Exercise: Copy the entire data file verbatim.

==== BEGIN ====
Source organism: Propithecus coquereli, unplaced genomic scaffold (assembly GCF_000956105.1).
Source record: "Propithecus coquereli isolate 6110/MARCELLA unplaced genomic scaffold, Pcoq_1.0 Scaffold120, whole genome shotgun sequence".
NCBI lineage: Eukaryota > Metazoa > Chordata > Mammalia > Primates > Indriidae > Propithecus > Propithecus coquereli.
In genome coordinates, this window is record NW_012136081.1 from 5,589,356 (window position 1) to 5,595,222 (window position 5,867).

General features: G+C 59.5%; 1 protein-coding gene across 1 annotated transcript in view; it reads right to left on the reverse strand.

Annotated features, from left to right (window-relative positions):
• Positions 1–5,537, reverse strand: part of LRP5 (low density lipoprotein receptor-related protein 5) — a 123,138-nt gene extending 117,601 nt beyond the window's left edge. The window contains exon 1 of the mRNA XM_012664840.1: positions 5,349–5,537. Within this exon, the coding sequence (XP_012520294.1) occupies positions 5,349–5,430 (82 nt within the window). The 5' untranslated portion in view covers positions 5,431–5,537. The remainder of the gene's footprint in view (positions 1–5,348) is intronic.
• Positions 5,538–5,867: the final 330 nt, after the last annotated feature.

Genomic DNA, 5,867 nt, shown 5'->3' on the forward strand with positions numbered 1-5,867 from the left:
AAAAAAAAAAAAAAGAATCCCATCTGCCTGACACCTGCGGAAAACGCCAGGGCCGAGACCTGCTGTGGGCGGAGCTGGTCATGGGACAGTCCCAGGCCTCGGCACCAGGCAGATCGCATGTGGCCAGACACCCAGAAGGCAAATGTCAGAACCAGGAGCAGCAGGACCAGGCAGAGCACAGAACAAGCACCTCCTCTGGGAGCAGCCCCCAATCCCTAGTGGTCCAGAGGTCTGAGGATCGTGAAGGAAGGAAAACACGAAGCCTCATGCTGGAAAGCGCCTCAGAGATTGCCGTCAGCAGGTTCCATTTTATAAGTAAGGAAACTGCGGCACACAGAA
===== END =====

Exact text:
Source organism: Propithecus coquereli, unplaced genomic scaffold (assembly GCF_000956105.1).
Source record: "Propithecus coquereli isolate 6110/MARCELLA unplaced genomic scaffold, Pcoq_1.0 Scaffold120, whole genome shotgun sequence".
NCBI lineage: Eukaryota > Metazoa > Chordata > Mammalia > Primates > Indriidae > Propithecus > Propithecus coquereli.
In genome coordinates, this window is record NW_012136081.1 from 5,589,356 (window position 1) to 5,595,222 (window position 5,867).

General features: G+C 59.5%; 1 protein-coding gene across 1 annotated transcript in view; it reads right to left on the reverse strand.

Annotated features, from left to right (window-relative positions):
• Positions 1–5,537, reverse strand: part of LRP5 (low density lipoprotein receptor-related protein 5) — a 123,138-nt gene extending 117,601 nt beyond the window's left edge. The window contains exon 1 of the mRNA XM_012664840.1: positions 5,349–5,537. Within this exon, the coding sequence (XP_012520294.1) occupies positions 5,349–5,430 (82 nt within the window). The 5' untranslated portion in view covers positions 5,431–5,537. The remainder of the gene's footprint in view (positions 1–5,348) is intronic.
• Positions 5,538–5,867: the final 330 nt, after the last annotated feature.

Genomic DNA, 5,867 nt, shown 5'->3' on the forward strand with positions numbered 1-5,867 from the left:
AAAAAAAAAAAAAAGAATCCCATCTGCCTGACACCTGCGGAAAACGCCAGGGCCGAGACCTGCTGTGGGCGGAGCTGGTCATGGGACAGTCCCAGGCCTCGGCACCAGGCAGATCGCATGTGGCCAGACACCCAGAAGGCAAATGTCAGAACCAGGAGCAGCAGGACCAGGCAGAGCACAGAACAAGCACCTCCTCTGGGAGCAGCCCCCAATCCCTAGTGGTCCAGAGGTCTGAGGATCGTGAAGGAAGGAAAACACGAAGCCTCATGCTGGAAAGCGCCTCAGAGATTGCCGTCAGCAGGTTCCATTTTATAAGTAAGGAAACTGCGGCACACAGAA